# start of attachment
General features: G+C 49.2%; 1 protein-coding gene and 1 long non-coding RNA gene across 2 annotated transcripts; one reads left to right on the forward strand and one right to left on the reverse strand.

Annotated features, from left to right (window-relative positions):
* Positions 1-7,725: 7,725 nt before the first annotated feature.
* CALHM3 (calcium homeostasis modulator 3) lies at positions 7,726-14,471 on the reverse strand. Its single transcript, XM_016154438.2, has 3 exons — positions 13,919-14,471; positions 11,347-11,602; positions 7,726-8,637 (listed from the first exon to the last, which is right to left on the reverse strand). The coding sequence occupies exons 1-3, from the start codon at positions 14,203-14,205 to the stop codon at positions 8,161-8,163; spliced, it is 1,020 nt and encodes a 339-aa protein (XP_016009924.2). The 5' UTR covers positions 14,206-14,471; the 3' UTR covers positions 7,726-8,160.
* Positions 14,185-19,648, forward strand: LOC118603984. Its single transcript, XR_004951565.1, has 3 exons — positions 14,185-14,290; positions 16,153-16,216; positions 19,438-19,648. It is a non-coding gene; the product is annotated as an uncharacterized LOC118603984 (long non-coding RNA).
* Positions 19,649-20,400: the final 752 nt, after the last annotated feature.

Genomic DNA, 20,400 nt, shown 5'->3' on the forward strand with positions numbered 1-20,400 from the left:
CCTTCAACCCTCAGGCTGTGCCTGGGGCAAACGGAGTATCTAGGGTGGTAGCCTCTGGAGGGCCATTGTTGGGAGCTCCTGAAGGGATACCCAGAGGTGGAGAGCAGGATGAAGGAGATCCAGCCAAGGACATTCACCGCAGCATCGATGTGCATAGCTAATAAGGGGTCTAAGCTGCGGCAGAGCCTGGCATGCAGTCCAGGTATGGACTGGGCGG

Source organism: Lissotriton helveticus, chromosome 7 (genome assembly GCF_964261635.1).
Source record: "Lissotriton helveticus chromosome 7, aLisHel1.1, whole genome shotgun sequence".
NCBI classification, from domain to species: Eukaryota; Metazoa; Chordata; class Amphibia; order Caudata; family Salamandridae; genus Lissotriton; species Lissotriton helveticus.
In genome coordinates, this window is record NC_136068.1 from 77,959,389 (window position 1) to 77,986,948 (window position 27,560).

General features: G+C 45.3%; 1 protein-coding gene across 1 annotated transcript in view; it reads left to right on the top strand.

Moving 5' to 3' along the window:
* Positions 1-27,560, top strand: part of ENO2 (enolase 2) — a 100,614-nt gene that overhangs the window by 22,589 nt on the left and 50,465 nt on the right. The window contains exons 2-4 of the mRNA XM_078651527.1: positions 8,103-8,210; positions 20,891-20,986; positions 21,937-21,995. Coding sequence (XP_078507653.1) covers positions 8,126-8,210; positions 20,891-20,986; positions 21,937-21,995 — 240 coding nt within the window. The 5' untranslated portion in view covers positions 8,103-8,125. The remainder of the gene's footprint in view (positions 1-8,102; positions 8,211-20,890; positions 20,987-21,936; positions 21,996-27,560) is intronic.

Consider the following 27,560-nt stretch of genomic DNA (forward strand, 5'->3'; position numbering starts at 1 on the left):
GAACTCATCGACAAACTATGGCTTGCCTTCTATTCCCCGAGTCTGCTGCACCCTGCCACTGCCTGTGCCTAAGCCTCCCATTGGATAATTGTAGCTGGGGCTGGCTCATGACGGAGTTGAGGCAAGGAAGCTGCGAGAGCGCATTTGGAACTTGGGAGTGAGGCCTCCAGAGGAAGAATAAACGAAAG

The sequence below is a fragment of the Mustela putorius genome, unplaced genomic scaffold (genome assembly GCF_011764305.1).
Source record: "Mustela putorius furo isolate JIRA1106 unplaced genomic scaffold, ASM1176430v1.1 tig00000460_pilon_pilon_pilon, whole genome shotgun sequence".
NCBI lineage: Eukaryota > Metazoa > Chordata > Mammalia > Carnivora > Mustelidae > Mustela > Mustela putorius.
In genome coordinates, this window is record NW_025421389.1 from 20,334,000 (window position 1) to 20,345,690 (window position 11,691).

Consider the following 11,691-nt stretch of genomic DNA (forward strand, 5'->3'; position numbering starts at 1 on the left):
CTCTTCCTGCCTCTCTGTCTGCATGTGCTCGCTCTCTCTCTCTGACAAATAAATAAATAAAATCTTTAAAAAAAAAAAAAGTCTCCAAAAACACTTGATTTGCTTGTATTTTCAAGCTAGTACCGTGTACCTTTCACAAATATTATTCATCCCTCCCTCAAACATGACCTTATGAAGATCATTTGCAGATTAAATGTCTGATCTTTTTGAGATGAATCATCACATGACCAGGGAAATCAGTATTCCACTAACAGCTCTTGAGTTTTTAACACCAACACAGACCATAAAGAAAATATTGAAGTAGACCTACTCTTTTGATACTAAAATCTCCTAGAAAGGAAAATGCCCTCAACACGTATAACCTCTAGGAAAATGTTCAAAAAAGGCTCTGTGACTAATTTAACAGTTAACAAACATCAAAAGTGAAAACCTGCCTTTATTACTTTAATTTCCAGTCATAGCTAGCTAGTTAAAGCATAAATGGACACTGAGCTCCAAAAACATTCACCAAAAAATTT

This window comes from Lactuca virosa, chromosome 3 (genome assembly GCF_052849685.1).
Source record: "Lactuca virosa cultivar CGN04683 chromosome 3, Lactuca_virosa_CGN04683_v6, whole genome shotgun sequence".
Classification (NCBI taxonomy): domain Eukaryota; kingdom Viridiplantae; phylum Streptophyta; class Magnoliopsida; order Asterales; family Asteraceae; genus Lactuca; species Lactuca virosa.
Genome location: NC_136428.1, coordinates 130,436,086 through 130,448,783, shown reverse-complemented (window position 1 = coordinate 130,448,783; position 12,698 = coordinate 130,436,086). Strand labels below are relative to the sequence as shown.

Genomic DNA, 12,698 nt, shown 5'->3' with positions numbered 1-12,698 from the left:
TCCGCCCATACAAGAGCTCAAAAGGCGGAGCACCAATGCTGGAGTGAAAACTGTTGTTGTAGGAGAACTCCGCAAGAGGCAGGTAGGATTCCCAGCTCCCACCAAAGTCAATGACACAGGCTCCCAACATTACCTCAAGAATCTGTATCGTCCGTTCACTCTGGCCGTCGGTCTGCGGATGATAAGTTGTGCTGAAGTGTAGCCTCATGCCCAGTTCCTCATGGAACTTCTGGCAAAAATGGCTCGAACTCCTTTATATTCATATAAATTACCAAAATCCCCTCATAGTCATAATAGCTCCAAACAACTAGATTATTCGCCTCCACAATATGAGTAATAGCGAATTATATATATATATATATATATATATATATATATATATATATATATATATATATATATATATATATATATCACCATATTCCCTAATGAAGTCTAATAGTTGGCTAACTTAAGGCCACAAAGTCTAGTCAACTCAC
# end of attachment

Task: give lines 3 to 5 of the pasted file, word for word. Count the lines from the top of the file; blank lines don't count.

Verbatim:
* Positions 1-7,725: 7,725 nt before the first annotated feature.
* CALHM3 (calcium homeostasis modulator 3) lies at positions 7,726-14,471 on the reverse strand. Its single transcript, XM_016154438.2, has 3 exons — positions 13,919-14,471; positions 11,347-11,602; positions 7,726-8,637 (listed from the first exon to the last, which is right to left on the reverse strand). The coding sequence occupies exons 1-3, from the start codon at positions 14,203-14,205 to the stop codon at positions 8,161-8,163; spliced, it is 1,020 nt and encodes a 339-aa protein (XP_016009924.2). The 5' UTR covers positions 14,206-14,471; the 3' UTR covers positions 7,726-8,160.
* Positions 14,185-19,648, forward strand: LOC118603984. Its single transcript, XR_004951565.1, has 3 exons — positions 14,185-14,290; positions 16,153-16,216; positions 19,438-19,648. It is a non-coding gene; the product is annotated as an uncharacterized LOC118603984 (long non-coding RNA).